Thoughts from a sleep-deprived ref/dad

My second son arrived on March 3rd.  Mom, Dad, brother, and little dude are all doing fine, except that Mom and Dad have traveled to that land of the sleep-deprived that only new parents (and, I am convinced, only new parents of a SECOND child) can really understand.

The following is a dispatch from that land.

It was about 4:45 this morning when my son awoke.  My wife was unable to get him down by feeding him or any other techniques, so  she turned the job over to me.  As any dad of a breastfeeding infant knows, for the first couple of months of a child’s life, Dad doesn’t have anything the kid is interested in.

Now. my younger son has a loud, lusty cry…way louder and lustier and more pissed off than the first one.  And I was up–up very, very early–and was left with the task of calming my child.

He yelled.  I kissed him and hugged him.

He yelled louder.  I rocked him and slow-danced with him.

He continued to yell.  I sang to him and held him.

Somewhere around here–at the five minute mark of yelling or so–I was a little bit frustrated.  I was stuck with this inconsolable yelling person, one who was incapable of responding to reasoning, and I couldn’t lash out or show anger.  I just had to put up with it.

Hmmm.  This reminded  me of something.  Actually, of someone…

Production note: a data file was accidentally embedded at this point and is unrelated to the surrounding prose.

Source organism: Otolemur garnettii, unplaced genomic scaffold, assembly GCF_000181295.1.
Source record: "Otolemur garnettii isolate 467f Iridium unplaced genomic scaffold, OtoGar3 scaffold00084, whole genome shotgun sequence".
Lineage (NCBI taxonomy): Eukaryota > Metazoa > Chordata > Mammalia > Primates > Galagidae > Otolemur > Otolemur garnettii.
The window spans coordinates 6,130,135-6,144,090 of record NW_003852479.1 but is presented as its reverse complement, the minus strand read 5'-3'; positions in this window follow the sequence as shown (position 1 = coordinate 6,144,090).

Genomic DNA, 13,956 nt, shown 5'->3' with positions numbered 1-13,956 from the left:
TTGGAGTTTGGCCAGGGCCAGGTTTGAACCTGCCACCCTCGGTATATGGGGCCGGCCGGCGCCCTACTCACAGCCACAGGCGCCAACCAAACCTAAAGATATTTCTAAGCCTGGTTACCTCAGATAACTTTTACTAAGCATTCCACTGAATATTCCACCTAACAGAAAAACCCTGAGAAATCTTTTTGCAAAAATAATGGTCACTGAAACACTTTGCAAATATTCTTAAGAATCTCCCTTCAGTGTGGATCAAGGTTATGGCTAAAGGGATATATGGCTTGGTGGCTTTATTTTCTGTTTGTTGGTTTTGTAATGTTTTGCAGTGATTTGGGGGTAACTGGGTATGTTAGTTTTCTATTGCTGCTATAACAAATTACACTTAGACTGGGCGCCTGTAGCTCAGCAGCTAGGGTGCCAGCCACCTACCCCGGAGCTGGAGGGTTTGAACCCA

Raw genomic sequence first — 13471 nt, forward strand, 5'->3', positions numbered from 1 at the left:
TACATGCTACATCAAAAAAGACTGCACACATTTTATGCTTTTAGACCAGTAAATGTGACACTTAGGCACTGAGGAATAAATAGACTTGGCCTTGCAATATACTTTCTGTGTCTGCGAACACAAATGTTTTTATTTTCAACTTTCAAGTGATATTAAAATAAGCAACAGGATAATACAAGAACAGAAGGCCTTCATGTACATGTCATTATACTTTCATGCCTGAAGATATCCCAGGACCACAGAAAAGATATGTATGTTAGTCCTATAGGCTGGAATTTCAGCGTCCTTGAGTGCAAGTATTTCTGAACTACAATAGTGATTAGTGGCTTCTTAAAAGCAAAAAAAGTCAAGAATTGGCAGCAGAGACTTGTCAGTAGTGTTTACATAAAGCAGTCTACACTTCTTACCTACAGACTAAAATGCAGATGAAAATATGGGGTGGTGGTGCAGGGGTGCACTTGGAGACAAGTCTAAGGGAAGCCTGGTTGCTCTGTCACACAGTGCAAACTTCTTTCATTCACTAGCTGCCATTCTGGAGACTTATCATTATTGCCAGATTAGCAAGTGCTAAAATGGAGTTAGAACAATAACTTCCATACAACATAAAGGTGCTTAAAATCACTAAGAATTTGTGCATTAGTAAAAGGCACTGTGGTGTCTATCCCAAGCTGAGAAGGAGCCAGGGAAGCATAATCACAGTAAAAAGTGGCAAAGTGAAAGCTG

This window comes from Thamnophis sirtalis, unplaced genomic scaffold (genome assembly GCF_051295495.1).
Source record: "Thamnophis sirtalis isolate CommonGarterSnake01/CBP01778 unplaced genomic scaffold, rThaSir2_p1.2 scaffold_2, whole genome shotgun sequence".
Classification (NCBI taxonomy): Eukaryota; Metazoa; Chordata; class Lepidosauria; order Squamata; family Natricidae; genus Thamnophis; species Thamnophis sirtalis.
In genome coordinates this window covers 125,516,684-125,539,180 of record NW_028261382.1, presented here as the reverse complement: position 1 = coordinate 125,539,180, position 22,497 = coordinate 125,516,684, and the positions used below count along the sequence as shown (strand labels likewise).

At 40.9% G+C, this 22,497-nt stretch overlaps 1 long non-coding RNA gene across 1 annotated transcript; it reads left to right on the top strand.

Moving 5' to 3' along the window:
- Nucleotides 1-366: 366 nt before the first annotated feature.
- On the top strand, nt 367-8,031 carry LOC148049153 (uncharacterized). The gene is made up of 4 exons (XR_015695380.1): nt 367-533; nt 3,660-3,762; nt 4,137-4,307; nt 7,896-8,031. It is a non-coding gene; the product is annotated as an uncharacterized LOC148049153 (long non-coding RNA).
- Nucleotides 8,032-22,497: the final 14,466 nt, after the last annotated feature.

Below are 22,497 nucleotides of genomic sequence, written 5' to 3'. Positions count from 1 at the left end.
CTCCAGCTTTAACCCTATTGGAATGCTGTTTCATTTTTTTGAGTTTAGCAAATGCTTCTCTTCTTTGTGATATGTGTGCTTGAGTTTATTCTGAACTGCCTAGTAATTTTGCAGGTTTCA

We’ll just call him the coach of [Deleted] High School.

With this in mind, I decided the singing and rocking and kissing wasn’t working with my son, and rather than baby-pacification techniques, I needed to try some coach-pacification techniques on my son.

He yelled.  I said “What are you seeing?”

He yelled more.  I said “I hear you.”

He yelled more.  I said “You’ve made your point.  Now we need to move on.”

Just like with the [D]HS coach,  none of this worked.  I wound up giving my son back to his mother after more than a few loud, unproductive minutes.

But, as I lay there never quite drifting back to sleep, it occurred to me I might have the whole comparison backwards.  Maybe, rather than attempting coach techniques on my infant, I need to attempt infant techniques on a coach.

I suggested this to my wife.  What if, the next time I have a [D]HS game, I were to employ some new baby moves?

Like what? she asked.

Well, I could go over and hold him, hug him, and rock him.  Tell him  “It’ll all be all right.” Carefully, quietly repeat “sh.”  Vibrate him carefully, as Dr. Harvey Karp suggests.  Sing him songs.  Slow dance with him.  Kiss him lightly.

I giggled at this image.  But my wife is smarter than I am, and she suggested this:

You could swaddle him.

Great idea!  Now we’re really onto something.  Swaddling the coach would turn this:

into this:

You bet.  I’m certain it would calm the [D]HS coach.

But I want to make one thing clear. Even if swaddling fails, even if I can’t find a blanket big enough, even if the coach won’t hold still while I try to pin his arms down nice and tight, there is one card I’m just not willing to play.   The sure-fire way to calm my son, while it might be effective on the coach at [D]HS…well, I refuse to use it on the coach.

I will NOT hand him to my wife to be breastfed.  No chance.

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About Paul Hamann
I am a basketball referee in Washington State, working mostly high school games.

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